Wednesday, 29 July 2015

The Trouble With Cats...

Chris was on a downward spiral, but keeping going anyway because it's the only way to go after spending so many years on what is going to be a brilliant read.

Rob is to attend two writing groups who have read his latest release and has been notified that 'Out of Such Darkness' has been longlisted for The Guardian's Not the Booker Prize. Here's the link if you'd like to read more.

Having seen a play about The Lone Pine Club, Tony went on to write a review. This was spotted by the Malcom Saville Society and after they promoted the post via social media, Tony has seen a spike in traffic to his blog. The review is to be published in the Malcolm Saville magazine.

Annie plans to run her own website after posting lots of entries on her school's blog and being inspired to write her own website. Based on writing techniques for children, the site is called 'Write There.' She also continues to work on Polly Poodle.

Linda has finished a submission for this year's Myslexia Women's Novel competition and has registered for a Guardian Masterclass on submissions.

Linda read Chapter Four from 'Chelsea Beach.' The general consensus, as always, was that Linda's writing was atmospheric, emotional, descriptive and poetic. The opening paragraph with its description of a house filled with cats set the scene for family mayhem. As the chapter unfurled, we were treated to an emotional read about Phoebe's sixteenth birthday celebrations organised by her grandparents.

Annie thought the chapter revealing about life at home through the eyes of sixteen-year-old, Phoebe. Izzie loved the descriptions of Phoebe as someone having to be grown-up before her time. Tony thought it a comforting read and imagined the book being selected for Radio Four's 'Book of the Week.' Rob thought it quite brilliant, but possibly offensive to cat lovers. While Chris thought it was descriptive and the dialogue, 'expert.' 

In Linda's right to reply, she revealed that she'd not had much time to devote to writing the chapter. As we were all so taken with it, this came as quite a surprise.   
 
The next meeting is to be a summer social event held at Rob's on the 10th August at 7:45pm.

Monday, 20 July 2015

A local writing group for local people

We met at Tony's on Monday 13 July.

Annie is continuing to work on her children's poetry and has spent a picture-book-writing day with her Proper Writing Group.

Tony has been invited by Persephone Books to review one of their books on his blog. He has submitted three short stories to Popshot magazine and he's also planning to write a proposal for a book based on his research on wellbeing and mental health.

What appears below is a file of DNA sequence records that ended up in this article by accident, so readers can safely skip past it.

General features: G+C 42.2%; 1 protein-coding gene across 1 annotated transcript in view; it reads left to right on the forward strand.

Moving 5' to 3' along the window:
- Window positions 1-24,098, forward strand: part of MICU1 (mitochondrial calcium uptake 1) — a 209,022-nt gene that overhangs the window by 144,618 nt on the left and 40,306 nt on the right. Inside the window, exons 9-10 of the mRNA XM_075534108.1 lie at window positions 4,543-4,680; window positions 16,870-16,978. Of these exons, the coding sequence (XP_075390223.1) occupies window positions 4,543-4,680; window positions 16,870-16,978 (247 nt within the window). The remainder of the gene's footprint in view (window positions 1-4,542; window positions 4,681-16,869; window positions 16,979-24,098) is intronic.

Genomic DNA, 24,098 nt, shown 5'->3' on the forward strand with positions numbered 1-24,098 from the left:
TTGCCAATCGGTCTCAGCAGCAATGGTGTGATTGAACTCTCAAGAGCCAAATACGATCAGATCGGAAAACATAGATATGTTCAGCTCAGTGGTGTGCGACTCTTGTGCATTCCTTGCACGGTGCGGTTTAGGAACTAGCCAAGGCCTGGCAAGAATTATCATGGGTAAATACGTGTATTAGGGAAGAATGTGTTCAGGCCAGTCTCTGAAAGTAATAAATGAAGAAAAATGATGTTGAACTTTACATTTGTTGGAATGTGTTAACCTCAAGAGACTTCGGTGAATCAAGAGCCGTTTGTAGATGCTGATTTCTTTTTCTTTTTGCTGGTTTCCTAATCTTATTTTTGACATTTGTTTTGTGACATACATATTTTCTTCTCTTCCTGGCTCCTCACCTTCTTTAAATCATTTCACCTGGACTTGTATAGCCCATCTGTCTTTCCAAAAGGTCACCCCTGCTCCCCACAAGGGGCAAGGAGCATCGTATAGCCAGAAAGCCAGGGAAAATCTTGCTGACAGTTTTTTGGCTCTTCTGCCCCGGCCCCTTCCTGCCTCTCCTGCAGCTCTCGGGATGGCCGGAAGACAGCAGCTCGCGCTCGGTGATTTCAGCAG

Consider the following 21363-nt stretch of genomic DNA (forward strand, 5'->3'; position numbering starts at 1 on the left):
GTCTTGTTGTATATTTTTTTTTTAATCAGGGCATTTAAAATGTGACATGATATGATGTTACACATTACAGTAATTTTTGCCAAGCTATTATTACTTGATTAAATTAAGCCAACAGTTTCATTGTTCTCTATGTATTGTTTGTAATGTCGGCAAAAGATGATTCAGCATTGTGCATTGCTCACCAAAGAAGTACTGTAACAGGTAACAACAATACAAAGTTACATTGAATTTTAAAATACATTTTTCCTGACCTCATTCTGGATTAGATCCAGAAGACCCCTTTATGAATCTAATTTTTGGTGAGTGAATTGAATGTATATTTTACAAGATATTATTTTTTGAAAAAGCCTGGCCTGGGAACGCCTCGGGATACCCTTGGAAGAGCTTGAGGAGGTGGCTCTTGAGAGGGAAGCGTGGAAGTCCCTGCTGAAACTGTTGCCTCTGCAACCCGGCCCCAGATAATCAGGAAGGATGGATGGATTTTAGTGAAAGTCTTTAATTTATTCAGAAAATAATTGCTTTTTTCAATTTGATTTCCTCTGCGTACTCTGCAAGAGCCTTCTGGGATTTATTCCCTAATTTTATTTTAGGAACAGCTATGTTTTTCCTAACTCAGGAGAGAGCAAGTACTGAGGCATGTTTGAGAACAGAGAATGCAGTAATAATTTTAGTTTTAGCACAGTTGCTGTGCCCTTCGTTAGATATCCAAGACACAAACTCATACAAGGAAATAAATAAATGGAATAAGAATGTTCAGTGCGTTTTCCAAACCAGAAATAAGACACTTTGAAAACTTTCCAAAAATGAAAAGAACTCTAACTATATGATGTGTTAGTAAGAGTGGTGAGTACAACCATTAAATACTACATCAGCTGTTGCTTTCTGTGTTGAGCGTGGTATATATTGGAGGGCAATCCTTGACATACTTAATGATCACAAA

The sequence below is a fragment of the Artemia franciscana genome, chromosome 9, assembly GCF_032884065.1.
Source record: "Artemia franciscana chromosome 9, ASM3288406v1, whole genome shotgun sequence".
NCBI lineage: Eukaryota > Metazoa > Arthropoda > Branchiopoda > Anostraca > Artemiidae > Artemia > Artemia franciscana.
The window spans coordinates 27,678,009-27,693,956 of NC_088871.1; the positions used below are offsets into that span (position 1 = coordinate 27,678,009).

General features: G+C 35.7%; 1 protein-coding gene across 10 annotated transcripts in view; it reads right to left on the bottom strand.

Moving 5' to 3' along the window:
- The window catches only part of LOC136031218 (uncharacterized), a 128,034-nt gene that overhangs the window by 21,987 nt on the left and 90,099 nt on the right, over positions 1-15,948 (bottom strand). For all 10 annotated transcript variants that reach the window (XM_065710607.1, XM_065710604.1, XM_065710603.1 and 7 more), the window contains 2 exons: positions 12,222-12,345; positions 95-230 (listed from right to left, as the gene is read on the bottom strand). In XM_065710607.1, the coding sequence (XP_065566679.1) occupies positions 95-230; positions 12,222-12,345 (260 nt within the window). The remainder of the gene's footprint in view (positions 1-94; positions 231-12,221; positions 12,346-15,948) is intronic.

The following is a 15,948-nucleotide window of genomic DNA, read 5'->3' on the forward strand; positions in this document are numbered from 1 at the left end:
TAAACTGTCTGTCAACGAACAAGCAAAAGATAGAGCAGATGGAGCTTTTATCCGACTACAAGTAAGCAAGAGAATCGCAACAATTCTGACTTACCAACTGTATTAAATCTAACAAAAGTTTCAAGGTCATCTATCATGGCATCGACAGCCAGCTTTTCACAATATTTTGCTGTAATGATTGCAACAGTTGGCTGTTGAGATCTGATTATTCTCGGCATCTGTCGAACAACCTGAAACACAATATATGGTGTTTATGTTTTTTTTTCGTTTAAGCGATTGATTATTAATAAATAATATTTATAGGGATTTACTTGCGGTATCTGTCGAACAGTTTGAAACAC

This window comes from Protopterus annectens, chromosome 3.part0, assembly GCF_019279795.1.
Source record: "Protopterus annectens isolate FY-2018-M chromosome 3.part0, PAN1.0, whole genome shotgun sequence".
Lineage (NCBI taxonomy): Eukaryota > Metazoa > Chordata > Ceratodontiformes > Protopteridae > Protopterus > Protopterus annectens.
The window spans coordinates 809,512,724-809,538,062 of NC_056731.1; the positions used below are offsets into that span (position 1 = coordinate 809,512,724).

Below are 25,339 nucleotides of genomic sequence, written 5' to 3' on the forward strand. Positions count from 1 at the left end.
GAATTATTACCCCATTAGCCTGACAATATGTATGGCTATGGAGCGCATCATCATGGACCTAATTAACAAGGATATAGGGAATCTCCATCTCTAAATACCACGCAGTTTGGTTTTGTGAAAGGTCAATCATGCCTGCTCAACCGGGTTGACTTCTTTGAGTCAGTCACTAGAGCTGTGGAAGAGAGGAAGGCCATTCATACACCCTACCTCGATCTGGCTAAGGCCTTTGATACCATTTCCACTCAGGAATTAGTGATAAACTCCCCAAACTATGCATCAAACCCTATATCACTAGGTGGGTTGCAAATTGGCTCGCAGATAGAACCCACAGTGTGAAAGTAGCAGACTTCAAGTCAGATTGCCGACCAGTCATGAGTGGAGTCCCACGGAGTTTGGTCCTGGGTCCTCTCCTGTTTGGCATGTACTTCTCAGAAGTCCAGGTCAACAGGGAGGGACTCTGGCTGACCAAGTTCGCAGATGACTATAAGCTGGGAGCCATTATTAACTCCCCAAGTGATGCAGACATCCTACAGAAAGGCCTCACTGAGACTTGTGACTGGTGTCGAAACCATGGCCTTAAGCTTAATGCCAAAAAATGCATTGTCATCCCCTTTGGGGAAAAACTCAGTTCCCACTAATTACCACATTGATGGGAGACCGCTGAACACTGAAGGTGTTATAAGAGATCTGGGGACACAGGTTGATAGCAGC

I have been revising the final two chapters of Karl Marx and Careful Driving. I was able to report that I have done two talks on the cycle-ride to Beijing: to Bromsgrove Motorcycle Club (Monday 7 July) and to Leominster Vintage Club (Wednesday 9 July), selling respectively thirteen and seven copies of 'Why Don't You Fly?'  

Linda has been working on a new book, provisionally titled Chelsea Beach. She will be entering A Head Full of Budgerigars in Mslexia's women's novel-writing competition.

Rob, who has been heavily involved in organising Bewdley Book Week, test-reading the manuscript of Karl Marx and Careful Driving and landscaping his garden, has been invited to three local reading groups to talk about his latest novel Out of such Darkness. I don't know how he finds the time, even in retirement.

The submission was from Rob's novel-in-progress The Petrified Fountain. Our hero flies out to Lisbon to meet a cousin he has traced through a private investigator. The descriptions of the city are testimony to the week the author spent wandering Lisbon's streets earlier this year specifically for the purposes of research.  We all enjoyed Rob's development of the fastidious narrator (a man, he assured us, who would absolutely have said 'quotidian' rather than 'daily') and the introduction of Luis Fonseca, the chain-smoking cousin who happens to be a private investigator himself. Tony remarked that Cross's meeting with his cousin in a dingy, smoke-filled office was evocative of Sam Spade and Philip Marlowe and wondered if it was for real or a parody.

As with all first drafts there was the odd typo to point out and the syntax was occasionally a little clumsy. Annie felt occasionally that the descriptions of Lisbon sounded a little too like a guide book and Linda was of the opinion that Rob might have added more of the city's sounds and smells. Writing convincing dialogue spoken by foreigners is a minefield. Given that Fonseca professed himself to be bi-lingual, I was concerned that Rob's efforts to make him sound foreign in the passages of dialogue might be misconstrued by some readers as poor writing. Rob countered that since the claim to be bilingual was Fonseca's alone, the faintly stilted English was a joke - but in my opinion one a little too subtle for the majority of readers to pick up (had the English been truly awful we'd have got it).

Cross dons neatly-pressed tan chinos and a plain Hawaiian shirt for the meeting with Fonseca. 'Plain Hawaiian shirt? Oxymoron!' we jeered, almost in unison. Not so. Plain Hwaiian shirts, we were reliably informed, can be bought on the internet.

Finally we discussed whether to use further or farther and complexion or complection. All spellings are permissible but farther is used exclusively for distances.

The next meeting is at 7.45 pm on Monday 27 July at Annie's. Linda will be submitting. Now I really must go and book those tickets for Bewdley Book Week.

Blog posted by Chris.

Monday, 6 July 2015

Remember: It’s always sunny above the clouds!

We met at Izzy’s house. There were only the four of us, as Rob was otherwise engaged with some old friends and Tony was in Bournemouth.